On the function of Symbols(14-07-2007)

On the function of Symbols(14-07-2007)

More deeply, more completely, more directly and with more evidence than all the words, symbols express and convey the intents of a collectivity.
They filter through our senses and physical consciousness and carry and channel more effectively and more accurately than any literature and any speeches the essence of what a given collectivity is at.

But, as for any type of language, there is a text and a sub-text, a stance and content.
There are symbols that are intentional, deliberate, meant to create an impression which the collective deems to be useful, to serve its aims and purposes.
And there are symbols that coalesce from the many layers of the collective life and existence.

Sometimes, not often, the intentional symbols are also those that are activated by the commitment and self-giving of the collective and its members; there is then integrity and consistency of purpose and a great strength of realization.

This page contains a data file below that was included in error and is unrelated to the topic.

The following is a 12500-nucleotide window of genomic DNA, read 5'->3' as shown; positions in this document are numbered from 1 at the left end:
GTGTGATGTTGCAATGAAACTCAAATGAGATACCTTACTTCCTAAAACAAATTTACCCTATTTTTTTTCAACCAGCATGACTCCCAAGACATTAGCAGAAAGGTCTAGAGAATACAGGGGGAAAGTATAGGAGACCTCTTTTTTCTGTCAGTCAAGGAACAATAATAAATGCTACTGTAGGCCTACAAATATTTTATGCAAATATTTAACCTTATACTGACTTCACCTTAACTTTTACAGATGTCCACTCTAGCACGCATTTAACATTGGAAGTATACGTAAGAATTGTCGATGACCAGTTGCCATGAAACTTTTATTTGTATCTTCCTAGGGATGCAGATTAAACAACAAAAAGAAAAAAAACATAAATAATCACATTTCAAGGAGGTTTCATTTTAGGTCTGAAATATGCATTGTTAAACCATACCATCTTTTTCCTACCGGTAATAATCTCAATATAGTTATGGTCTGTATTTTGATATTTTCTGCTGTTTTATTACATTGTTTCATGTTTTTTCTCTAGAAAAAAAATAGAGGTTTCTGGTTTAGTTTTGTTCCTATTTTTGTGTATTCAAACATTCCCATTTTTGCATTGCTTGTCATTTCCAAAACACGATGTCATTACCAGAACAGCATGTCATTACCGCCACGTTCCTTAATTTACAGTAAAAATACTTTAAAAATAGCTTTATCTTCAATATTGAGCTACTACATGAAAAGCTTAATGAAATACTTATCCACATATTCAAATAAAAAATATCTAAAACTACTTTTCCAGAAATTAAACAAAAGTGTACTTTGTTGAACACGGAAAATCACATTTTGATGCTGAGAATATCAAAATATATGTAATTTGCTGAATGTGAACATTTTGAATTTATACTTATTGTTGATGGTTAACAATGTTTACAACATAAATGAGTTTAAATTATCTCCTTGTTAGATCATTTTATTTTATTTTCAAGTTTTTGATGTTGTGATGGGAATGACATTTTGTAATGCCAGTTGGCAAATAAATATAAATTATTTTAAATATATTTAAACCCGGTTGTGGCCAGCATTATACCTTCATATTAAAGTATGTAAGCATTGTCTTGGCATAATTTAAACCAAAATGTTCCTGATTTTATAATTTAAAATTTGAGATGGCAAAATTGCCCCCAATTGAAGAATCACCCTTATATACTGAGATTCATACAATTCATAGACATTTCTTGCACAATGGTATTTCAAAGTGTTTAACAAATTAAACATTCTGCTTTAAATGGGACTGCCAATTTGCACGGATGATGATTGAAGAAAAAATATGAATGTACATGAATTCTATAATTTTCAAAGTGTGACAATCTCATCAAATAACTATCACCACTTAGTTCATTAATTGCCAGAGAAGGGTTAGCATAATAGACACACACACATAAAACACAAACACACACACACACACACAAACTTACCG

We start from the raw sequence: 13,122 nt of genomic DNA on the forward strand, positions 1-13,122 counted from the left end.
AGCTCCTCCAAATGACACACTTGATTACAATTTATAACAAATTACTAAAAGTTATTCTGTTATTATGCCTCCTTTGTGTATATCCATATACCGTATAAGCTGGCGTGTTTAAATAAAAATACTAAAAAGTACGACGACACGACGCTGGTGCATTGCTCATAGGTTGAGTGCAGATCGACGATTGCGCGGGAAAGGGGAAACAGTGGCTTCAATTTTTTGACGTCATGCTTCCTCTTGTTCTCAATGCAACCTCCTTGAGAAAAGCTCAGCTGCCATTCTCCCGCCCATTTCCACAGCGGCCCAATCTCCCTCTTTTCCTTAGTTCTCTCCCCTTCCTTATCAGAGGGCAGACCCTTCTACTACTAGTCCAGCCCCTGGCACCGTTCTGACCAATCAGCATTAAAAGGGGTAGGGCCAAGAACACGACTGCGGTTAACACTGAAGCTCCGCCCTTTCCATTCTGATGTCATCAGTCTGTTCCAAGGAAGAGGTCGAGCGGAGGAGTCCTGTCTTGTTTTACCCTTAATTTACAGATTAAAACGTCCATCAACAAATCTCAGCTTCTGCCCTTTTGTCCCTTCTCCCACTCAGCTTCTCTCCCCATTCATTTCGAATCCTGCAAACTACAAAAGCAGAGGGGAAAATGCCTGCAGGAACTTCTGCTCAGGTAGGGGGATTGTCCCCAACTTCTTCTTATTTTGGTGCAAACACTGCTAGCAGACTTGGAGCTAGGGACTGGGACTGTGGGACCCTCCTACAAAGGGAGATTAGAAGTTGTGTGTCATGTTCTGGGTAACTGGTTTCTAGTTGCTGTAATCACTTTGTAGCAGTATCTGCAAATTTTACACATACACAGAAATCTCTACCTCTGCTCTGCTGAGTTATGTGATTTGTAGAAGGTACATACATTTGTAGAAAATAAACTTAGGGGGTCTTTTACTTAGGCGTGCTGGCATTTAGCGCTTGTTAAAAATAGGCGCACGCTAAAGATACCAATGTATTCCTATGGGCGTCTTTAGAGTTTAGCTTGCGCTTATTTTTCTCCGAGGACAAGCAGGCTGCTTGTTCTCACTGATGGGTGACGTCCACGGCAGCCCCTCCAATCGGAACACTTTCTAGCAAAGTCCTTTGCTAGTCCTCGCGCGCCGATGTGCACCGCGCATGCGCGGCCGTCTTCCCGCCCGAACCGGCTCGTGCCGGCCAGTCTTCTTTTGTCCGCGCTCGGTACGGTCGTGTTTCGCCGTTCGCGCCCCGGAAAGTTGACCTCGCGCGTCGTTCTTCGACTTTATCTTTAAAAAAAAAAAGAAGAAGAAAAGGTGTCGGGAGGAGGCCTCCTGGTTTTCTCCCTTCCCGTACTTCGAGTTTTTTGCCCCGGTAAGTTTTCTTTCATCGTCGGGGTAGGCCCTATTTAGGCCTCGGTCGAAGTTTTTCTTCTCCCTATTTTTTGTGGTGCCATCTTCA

The approaching 40th anniversary of Auroville may well be a welcome occasion to assess the nature and value of the symbols with which we communicate, as a collective, with the world.
For, in the case of Auroville, symbols initially acquired their highest degree of validity: given directly by the recognized Guru, they were charged with spiritual force and the power of realization.
Given by the Mother at the birth of Auroville, along with its Charter, they were meant as living tools to help us practice the Integral Yoga in our very lives and thus become ready to receive something of the new species.

Auroville… ‘The City the Earth Needs…’, a precipitate of human aspirations and difficulties undergoing a change so profound and concrete that the threshold of a new life upon earth would become manifest, of an age of equilibrium, unity and ever-progressive harmony in Matter…, this indeed would justify the existence of Auroville!

The Mother gave these symbols from the Centre outwards, in their dynamic mutuality and their creative relationship with Material Nature.
It might be worthwhile to try and assess how much of their Shakti we have been capable of retaining and, by their measure, to evaluate what we have been able as a collective to express in life and Matter.

Is, for instance, the engineering of forceful lighting onto a hoard of gold likely to achieve what clarity of experience and generosity of purpose unwittingly but surely accomplish?


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